What evidence do you have that they are not standardized tests.

          3. David Wojick Avatar
            David Wojick

            No evidence either way, so asking an obvious basic question. What evidence do you have for your answer?

            Questions normally have reasons not evidence. For example if the tests are not all given at exactl,y the same time they might change questions to prevent leaks. Or they could vary the questions all at once to inhibit copying. Or to test new questions.

          4. Kathleen Smith Avatar
            Kathleen Smith

            They can and do vary tests. All tests are on line so they can change the order. Tests must follow the test blueprints. The blueprints are provided on the VDOE website. Good question.

          5. Kathleen Smith Avatar
            Kathleen Smith

            Also keep in mind, teachers help develop test questions, so no matter what test, the question has been vetted. This is an arduous process each summer.

          6. James Wyatt Whitehead Avatar
            James Wyatt Whitehead

            It’s the same test. In Loudoun it was done on laptops or in computer labs. No paper or pencil. Testing environment had many procedures to produce secure results. The order of the questions is scrambled for each individual. Expedited retakes or retakes due to absence also received the same test. Same test year after year. Every 4 or 5 years a new bank of questions.

  7. walter smith Avatar
    walter smith

    JAB proving he is racist…AGAIN!
    Suggesting behavior matters is…. (checking Smithsonian “guide”…) acting white!
    Behavior matters. Individual agency matters. I used to be a drunken frat boy. I grew up.

  8. Kathleen Smith Avatar
    Kathleen Smith

    King and Queen County at one time was paying for students to attend K12 online through Strides K12 Virginia Virtual. They did this for this reason, they received more in SOQ than it cost to let the students who were usually homeschooled be provided K12 online. How many of those white students were provided virtual education. In other words, did white flight to the virtual format pay King and Queen SOQ income and at the same time inadvertently lower the pass rate for white students? Another question the data does not tell us.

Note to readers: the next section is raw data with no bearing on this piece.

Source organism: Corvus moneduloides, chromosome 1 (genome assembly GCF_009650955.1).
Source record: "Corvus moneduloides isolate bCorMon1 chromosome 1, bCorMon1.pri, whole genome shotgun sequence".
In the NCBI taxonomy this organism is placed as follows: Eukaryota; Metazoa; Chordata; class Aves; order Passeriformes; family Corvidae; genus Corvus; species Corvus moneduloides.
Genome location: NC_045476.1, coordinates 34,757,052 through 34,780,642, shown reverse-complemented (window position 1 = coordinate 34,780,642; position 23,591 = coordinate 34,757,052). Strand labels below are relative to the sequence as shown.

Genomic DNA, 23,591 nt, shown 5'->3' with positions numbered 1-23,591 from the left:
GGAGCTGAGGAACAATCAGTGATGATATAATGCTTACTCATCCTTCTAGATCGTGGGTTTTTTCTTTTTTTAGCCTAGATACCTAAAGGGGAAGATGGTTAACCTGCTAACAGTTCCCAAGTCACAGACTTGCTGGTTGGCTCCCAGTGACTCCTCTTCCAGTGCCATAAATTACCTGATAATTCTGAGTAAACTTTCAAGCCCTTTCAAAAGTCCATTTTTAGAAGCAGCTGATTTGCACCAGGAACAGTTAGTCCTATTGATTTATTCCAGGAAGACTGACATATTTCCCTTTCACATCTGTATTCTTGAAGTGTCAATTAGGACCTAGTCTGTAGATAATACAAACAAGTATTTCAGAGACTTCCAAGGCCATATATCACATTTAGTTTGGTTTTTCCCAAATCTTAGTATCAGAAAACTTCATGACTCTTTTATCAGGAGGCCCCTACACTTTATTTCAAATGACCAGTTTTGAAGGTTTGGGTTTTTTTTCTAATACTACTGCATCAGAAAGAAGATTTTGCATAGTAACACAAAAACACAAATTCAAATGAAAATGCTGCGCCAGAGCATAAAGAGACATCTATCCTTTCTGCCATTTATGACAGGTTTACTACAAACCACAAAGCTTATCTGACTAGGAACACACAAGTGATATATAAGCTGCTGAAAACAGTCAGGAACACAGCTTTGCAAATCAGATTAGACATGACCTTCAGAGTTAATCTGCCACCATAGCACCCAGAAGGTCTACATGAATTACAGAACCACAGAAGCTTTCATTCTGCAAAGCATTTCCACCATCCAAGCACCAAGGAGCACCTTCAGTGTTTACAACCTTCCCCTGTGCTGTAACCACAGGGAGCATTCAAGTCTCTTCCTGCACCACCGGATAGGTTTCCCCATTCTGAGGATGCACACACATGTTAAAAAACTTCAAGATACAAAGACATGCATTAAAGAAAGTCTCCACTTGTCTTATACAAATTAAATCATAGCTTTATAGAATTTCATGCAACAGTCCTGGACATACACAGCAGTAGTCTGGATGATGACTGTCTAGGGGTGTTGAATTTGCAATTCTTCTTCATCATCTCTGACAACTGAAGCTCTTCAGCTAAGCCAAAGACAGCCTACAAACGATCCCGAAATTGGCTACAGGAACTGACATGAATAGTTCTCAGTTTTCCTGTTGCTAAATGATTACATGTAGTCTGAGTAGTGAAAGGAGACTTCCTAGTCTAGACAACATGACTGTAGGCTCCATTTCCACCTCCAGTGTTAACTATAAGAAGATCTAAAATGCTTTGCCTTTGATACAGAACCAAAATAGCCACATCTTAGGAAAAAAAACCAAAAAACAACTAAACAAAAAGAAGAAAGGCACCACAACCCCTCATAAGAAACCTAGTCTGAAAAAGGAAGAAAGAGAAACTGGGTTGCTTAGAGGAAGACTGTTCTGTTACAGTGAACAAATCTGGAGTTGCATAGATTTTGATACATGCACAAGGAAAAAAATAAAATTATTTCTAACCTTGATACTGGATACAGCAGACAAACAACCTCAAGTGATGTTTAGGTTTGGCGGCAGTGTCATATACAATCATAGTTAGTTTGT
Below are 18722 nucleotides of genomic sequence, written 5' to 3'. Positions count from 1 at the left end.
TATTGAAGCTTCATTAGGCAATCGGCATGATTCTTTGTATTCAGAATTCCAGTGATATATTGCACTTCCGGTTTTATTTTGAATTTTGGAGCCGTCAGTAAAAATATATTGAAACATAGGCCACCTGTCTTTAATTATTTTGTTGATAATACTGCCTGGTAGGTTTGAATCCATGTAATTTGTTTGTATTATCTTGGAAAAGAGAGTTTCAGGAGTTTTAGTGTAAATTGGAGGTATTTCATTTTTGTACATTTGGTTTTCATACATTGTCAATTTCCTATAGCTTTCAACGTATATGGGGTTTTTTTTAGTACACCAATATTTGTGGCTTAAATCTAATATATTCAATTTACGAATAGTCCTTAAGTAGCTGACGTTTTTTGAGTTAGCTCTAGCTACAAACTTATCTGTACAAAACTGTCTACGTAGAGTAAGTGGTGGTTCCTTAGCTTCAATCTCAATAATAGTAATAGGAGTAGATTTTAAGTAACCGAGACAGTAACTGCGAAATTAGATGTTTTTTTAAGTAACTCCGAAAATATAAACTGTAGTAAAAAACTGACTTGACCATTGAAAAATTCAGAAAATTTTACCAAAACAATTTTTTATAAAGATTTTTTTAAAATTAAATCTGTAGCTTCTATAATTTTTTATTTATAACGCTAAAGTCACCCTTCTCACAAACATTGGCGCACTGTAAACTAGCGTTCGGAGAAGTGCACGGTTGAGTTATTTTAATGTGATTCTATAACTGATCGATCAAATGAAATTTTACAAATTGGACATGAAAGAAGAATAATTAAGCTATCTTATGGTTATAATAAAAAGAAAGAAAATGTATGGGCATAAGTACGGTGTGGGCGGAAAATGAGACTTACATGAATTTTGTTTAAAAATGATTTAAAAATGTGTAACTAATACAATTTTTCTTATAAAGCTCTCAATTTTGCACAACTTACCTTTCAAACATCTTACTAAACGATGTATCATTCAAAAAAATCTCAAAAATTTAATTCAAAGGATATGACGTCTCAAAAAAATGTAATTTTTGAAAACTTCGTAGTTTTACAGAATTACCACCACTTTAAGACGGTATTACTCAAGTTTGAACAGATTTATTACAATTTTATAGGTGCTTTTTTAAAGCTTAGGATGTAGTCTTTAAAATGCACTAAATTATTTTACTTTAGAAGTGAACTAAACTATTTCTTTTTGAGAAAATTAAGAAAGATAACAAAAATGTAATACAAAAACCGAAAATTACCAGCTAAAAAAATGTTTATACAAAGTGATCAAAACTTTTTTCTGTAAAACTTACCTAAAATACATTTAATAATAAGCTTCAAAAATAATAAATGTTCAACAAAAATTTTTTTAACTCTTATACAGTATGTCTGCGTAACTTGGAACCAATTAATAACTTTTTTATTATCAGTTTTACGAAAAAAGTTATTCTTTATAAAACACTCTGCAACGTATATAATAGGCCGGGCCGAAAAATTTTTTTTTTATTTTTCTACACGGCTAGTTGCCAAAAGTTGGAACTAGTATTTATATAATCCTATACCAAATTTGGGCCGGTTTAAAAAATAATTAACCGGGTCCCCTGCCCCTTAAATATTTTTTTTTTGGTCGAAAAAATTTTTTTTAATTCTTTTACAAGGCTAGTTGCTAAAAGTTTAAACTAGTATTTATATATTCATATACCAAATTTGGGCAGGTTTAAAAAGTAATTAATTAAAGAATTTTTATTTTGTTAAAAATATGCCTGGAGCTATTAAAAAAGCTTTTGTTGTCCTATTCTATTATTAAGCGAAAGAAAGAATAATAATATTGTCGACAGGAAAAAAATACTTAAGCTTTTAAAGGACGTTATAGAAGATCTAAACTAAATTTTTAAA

Virtual schools pass rates should be posted, but that would mean that not only would Strides K12 be posted, but so would Virginia’s own virtual (Virtual Virginia not to be confused with the private Virginia Virtual) be posted. Maybe there is something to not posting the data?

  9. Looking at districts that did exceptionally well, figuring out what they are doing right (asking them would be a good start) and replicating it elsewhere is a good idea. We tend to focus on the failures and bemoan them, but that may not be productive in helping to make things better.

    1. Nancy Naive Avatar
      Nancy Naive

      The difference between failure and success may not be process but noise.

  10. Dick Hall-Sizemore Avatar
    Dick Hall-Sizemore

    I will throw another factor into the mix. Of the four you highlighted in which “Blacks and Whites achieved virtual parity and both groups out-performed state averages by wide margins,” three are the homes of significant state facilities that employ a considerable number of people. Both the Southwest Virginia Mental Health Institute and Marion Correctional Center are located in Smyth County. Two major state prisons, Red Onion and Wallens Ridge, are located in Wise. Tazewell County is home to Pocahontas Correctional Center, although one has to drive through a sliver of West Virginia to get to it, meaning that many employees may live in West Virginia. The availability of steady paying, if not overly high paying, jobs that include a good health insurance plan in an area that has been hard hit by unemployment and addiction to pain-killers may contribute to stable family lives, which are important to kids doing well in school. Just a thought.

    1. Nancy Naive Avatar
      Nancy Naive

      And a good thought it is. You’ll probably find a higher percentage of students who see education as an exit plan.

      Worked with a fellow who came from the western parts of Virginia. His father was a coal miner and he said he wasn’t going in the mines like his father. The way out is to leave.